Acne Scarring

Two types of true scars exist

  • Depressed areas such as ice-pick scars,
  • Raised thickened tissue such as keloids.


Macules or “pseudo-scars” are flat, red or reddish spots that are the final stage of most inflamed acne lesions. After an inflamed acne lesion flattens, a macule may remain to “mark the spot” for up to 6 months. When the macule eventually disappears, no trace of it will remain—unlike a scar.


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Post-inflammatory pigmentation is discoloration of the skin at the site of a healed or healing inflamed acne lesion. It occurs more frequently in darker-skinned people, but occasionally is seen in people with white skin. Early treatment by a dermatologist may minimize the development of post-inflammatory pigmentation. Some post-inflammatory pigmentation may persist for up to 18 months, especially with excessive sun exposure. Chemical peeling may hasten the disappearance of post-inflammatory pigmentation.

Causes of Acne Scars

In the simplest terms, scars form at the site of an injury to tissue. They are the visible reminders of injury and tissue repair. In the case of acne, the injury is caused by the body’s inflammatory response to sebum, bacteria and dead cells in the plugged sebaceous follicle.

When tissue suffers an injury, the body rushes its repair kit to the injury site. Among the elements of the repair kit are white blood cells and an array of inflammatory molecules that have the task of repairing tissue and fighting infection. However, when their job is done they may leave a somewhat messy repair site in the form of fibrous scar tissue, or eroded tissue.

White blood cells and inflammatory molecules may remain at the site of an active acne lesion for days or even weeks. In people who are susceptible to scarring, the result may be an acne scar. The occurrence and incidence of scarring is still not well understood, however. There is considerable variation in scarring between one person and another, indicating that some people are more prone to scarring than others. Scarring frequently results from severe inflammatory nodulocystic acne that occurs deep in the skin.

Avoid use of strong cosmetic in acne 2:

If you are having acne then you should avoid using cosmetics. If it is possible use, only water based cosmetics. Care should also be taken to check if they are noncomedogenic.

As it is got in the research that cosmetic manufacturers generally add artificial oil to the products assuming that sebum is always helpful for the skin. These oils actually block the pores and aggravate acne. So it is suggested to use water base cosmetic only.


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Avoid make up products with a strong fragrance as they can trigger an allergic reaction. Instead, use products with a very lightly fragrance. Compact pressed powder should also be avoided. The puff tends to collect all the dirt, grime and bacteria of the skin and alleviate acne. Use loose face powder instead. The face powder will help to absorb the extra oil. Apply moisturizer evenly with a light hand. This prevents deposition of excess products at different spots.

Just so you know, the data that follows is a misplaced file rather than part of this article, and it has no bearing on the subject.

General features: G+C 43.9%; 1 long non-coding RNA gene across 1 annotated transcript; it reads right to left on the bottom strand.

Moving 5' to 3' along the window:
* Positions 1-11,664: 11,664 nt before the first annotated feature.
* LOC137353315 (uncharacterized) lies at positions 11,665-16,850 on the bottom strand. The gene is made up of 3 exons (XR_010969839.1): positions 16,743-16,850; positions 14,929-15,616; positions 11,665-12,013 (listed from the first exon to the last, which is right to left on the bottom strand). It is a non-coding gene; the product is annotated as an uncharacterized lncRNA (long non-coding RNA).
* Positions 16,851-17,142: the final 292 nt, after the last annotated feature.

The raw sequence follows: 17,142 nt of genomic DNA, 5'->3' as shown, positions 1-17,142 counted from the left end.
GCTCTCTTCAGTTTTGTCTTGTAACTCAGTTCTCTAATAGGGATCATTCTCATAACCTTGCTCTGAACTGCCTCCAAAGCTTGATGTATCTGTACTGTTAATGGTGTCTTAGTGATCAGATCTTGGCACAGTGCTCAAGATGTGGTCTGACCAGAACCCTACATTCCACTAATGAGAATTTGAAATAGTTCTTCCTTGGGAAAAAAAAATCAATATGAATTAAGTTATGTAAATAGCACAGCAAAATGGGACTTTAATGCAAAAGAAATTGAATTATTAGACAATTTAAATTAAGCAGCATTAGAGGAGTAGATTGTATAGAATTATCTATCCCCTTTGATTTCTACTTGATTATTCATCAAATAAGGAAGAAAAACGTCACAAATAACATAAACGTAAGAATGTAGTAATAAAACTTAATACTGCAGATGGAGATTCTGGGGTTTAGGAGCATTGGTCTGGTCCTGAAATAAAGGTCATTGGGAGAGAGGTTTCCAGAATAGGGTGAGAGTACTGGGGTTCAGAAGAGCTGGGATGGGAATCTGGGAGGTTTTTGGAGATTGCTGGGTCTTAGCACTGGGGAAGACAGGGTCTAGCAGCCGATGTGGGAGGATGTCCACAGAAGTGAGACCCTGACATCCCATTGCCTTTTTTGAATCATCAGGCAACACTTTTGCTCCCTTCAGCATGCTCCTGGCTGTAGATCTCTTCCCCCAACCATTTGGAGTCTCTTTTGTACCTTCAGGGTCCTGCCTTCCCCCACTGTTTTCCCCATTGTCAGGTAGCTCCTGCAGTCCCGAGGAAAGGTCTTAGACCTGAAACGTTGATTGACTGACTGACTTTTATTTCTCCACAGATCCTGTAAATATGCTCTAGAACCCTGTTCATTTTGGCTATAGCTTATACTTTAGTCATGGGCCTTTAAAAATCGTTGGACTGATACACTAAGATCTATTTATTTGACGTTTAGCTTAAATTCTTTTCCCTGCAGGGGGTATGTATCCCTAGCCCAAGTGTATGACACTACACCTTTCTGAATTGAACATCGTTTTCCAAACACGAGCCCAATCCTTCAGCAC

Another option available is mineral make up. It contains zinc oxide and titanium dioxide. They have anti bacterial and anti-inflammatory effects that help prevent acne. Even these should be used with caution since at times they tend make the skin dry.
At the end of the day, completely remove all make up. You can do so very conveniently with witch hazel. It is easily available. It contains enough alcohol to cleanse the skin but does not dry it out completely.



Avoid the use of strong cosmetics in acne

We know that cosmetics are chemical compound if they are used then are directly related to acne. In fact, acne cosmetica, or acne caused by cosmetics, is a common mild form of acne. This type of acne is triggered by topical factors and not the complex processes that take place inside the body. Even those people who are not susceptible to acne sometimes suffer from acne cosmetica.

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Acne cosmetica it is generated by outside chemical substances, acne cosmetica is easy to get rid of. Stop using the cosmetic which has triggered acne and the acne disappears. Acne cosmetica is small, rashy, pink bumps on the cheek, chin and forehead. It develops over a period of a few weeks or months and may be persistent for a long time.

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The outbreak can be stopped by end the use of the particular cosmetic which triggers the onset. In any condition, people suffering from acne should avoid using cosmetics. It is proved that makeup does not cause acne, but it can worsen the existing acne condition. Unfortunately, people are not aware of this “action and reaction” relation between acne and cosmetics, and end up worsening their infection by using more cosmetics to hide acne.
Now days some skin and hair care products can induce comedones, or a basic form of acne. This ability to induce acne is called “acnegenicity.” Acne inducing ability refers to both comedogenicity (inducing comedones- whiteheads and blackheads) and papule and pustules formation. Acne cosmetica is different than other forms of acne because in this condition papules and pustules means pus filled pimples, appear first and comedones appear later. Most cosmetics carry the label of having been tasted for acnegenicity and being noncomedogenic, yet people suffering from acne should be careful in using even these cosmetics.